If I was suspicious of the feedback, I would look at the sellers other items. The best result here is a store or list of items that are all garden related and all the plants look like they could be grown without photoshop. Avoid sellers with farcical listings like Monkey Face Orchids, Blue Japanese Maples or 1000s of seeds for $1.50. A quick search engine check will help you to avoid wasting time and money on these fictional plants.
Try also to avoid stores or sellers with thousands of items but most of them are clothes, electronics or something completely unrelated. In most cases they are only selling seeds that are hot sellers and can be bought in bulk from Asia. 
They won't have the time or knowledge to give you any advice on seeds and perhaps no advice will germinate a seed that has been stored in a warehouse for a number of years.
Cherry Blossom or Prunus serrulata seeds
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Cherry Blossom or Prunus serrulata seeds

6. Does the Listing show Pictures of the Actual seeds?

Unlike most categories on Ebay, which show numerous pictures of the product that is being sold, seeds are mostly listed with pictures of mature plants. No, the seller is not planning to post a 5 metre palm tree interstate for only $5. 
Unless the listing has photos of the actual seeds you are buying, there is no way to ensure that what you receive is going to be correct. There is no harm in asking the seller for a picture of the seeds they are going to send.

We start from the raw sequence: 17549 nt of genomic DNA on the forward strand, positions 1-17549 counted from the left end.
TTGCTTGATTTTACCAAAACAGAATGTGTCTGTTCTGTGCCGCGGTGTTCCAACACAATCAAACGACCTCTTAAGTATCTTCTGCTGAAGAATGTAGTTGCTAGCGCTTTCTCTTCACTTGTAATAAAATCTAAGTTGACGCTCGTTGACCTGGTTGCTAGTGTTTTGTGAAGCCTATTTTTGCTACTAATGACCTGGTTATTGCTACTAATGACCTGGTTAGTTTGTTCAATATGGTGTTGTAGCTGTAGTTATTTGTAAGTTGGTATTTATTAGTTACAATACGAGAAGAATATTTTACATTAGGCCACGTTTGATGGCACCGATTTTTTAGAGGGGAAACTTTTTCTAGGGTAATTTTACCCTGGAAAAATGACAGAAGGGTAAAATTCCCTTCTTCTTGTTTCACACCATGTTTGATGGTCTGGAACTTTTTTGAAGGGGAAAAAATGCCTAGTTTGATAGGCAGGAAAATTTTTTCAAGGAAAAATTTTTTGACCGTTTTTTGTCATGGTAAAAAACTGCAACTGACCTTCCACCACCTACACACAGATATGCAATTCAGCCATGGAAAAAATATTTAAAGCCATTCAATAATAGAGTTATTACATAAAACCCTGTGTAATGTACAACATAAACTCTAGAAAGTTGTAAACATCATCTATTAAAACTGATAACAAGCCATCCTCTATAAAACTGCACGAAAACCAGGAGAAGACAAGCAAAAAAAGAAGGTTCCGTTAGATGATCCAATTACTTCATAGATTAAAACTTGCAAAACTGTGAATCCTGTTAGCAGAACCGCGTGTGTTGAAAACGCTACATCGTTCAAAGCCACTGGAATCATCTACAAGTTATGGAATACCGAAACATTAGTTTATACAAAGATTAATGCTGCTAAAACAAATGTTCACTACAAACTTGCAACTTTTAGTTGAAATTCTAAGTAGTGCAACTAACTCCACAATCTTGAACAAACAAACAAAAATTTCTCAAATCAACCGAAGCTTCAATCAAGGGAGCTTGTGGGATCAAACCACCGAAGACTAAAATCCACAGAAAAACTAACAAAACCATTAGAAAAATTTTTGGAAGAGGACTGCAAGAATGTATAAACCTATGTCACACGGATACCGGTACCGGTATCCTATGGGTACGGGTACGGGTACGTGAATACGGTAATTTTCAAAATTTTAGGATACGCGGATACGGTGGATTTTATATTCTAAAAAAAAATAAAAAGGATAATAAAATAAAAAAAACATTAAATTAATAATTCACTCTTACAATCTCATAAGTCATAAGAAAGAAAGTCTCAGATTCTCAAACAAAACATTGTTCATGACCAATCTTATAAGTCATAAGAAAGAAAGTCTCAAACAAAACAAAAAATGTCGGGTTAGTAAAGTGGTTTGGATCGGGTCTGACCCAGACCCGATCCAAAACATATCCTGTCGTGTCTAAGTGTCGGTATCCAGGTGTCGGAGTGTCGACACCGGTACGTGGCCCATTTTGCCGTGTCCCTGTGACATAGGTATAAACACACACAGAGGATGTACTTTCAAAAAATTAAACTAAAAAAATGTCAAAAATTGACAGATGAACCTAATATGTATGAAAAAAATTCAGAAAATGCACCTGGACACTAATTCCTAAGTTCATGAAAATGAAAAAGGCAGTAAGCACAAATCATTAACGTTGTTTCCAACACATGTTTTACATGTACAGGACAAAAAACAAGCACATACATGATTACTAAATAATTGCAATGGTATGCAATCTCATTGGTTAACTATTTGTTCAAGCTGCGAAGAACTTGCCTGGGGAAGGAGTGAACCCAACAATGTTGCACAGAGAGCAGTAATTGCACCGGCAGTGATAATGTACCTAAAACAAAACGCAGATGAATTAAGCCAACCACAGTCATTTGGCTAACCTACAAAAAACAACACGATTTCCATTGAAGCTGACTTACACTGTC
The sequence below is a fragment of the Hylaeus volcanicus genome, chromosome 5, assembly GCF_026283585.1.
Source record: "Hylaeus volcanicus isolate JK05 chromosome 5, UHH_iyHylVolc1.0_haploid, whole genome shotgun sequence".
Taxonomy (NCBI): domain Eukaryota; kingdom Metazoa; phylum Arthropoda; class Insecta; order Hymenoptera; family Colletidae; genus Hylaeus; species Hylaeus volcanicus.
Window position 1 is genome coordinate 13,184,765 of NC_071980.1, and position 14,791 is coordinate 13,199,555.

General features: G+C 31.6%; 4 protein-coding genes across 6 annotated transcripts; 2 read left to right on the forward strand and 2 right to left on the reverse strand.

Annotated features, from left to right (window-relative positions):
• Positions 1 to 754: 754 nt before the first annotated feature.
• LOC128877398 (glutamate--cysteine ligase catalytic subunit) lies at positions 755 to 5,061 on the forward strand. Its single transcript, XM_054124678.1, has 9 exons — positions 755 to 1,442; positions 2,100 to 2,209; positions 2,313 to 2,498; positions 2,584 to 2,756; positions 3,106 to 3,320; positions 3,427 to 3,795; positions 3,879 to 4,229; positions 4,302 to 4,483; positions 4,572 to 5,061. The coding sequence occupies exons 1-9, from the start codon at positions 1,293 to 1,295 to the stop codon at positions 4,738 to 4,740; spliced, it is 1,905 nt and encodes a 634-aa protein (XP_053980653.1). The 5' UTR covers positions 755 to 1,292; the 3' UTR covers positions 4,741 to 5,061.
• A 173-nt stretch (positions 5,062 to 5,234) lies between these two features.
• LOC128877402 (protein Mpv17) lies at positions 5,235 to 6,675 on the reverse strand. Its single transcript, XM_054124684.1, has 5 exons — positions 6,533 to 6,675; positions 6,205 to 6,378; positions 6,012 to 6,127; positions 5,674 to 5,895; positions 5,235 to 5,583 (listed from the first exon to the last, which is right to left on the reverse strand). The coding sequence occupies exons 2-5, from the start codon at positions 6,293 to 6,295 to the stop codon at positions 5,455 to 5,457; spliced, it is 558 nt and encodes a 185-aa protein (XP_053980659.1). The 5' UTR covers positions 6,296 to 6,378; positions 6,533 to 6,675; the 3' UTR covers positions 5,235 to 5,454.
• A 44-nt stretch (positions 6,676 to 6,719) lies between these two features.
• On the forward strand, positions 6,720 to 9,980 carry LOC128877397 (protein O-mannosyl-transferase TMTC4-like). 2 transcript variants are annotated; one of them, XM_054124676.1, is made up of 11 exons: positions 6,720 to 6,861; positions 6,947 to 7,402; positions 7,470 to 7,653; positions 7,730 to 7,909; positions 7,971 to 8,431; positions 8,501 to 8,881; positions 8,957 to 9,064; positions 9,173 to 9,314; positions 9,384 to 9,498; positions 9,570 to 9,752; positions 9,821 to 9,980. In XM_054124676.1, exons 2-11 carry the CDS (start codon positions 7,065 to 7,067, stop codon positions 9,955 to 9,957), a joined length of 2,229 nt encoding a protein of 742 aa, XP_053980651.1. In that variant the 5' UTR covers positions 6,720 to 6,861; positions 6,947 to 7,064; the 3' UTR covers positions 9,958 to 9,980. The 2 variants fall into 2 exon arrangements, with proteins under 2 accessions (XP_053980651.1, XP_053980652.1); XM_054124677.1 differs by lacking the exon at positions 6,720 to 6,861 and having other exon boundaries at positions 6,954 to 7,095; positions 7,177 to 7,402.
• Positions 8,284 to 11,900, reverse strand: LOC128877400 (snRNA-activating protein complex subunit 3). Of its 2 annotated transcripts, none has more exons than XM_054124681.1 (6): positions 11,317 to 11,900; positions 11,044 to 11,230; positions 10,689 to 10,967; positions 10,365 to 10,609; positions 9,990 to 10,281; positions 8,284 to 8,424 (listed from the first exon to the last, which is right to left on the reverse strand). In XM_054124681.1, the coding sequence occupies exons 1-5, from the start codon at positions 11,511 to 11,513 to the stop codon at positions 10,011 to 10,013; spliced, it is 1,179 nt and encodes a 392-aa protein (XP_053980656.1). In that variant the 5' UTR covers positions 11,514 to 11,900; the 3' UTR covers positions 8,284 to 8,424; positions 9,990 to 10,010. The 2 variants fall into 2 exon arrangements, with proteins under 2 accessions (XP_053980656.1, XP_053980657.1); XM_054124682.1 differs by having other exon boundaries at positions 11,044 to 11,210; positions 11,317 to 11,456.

If you do find a listing with a picture of the actual seeds, compare them to pictures on a search engine. Buying from a seller that shows the actual seeds suggests the seller is confident that the seeds are genuine.

7. How Does the Seller Label their Seed Packets?

Finally, having completed all the above steps to ensure that the seeds are genuine, you want to know how the seeds are going to be packaged. This is most important if you are buying from multiple sellers at the same time or buying multiple items from the same seller. It can be confusing as to what seeds they are or which seller they came from.
The other key reason is that sometimes those hard to find seeds are located outside of Australia. If you are buying seeds from overseas it is ESSENTIAL that the seeds are labelled with the BOTANICAL name. Australian Customs will seize and destroy any seeds they find that are not labelled correctly or do not match the seed type. 
Take the time to find out how the seller will label the seeds. It will save you alot of hassles later.



Our seed store, The Seed Vine, was born out of the frustration that my wife and I experienced when buying seeds online from sellers all over Australia and internationally. We found it difficult to find a supplier that could solve all the common problems. Many of the seeds we bought never arrived, weren't genuine, were destroyed by customs or were not labelled correctly.

So, if you are looking to spruce up you're garden with some plant seeds, follow these 7 Steps to Buying Plant Seeds on Ebay. Follow these easy steps and you will know that what you are buying is genuine seeds from a supplier you can trust.

Good luck and Happy gardening!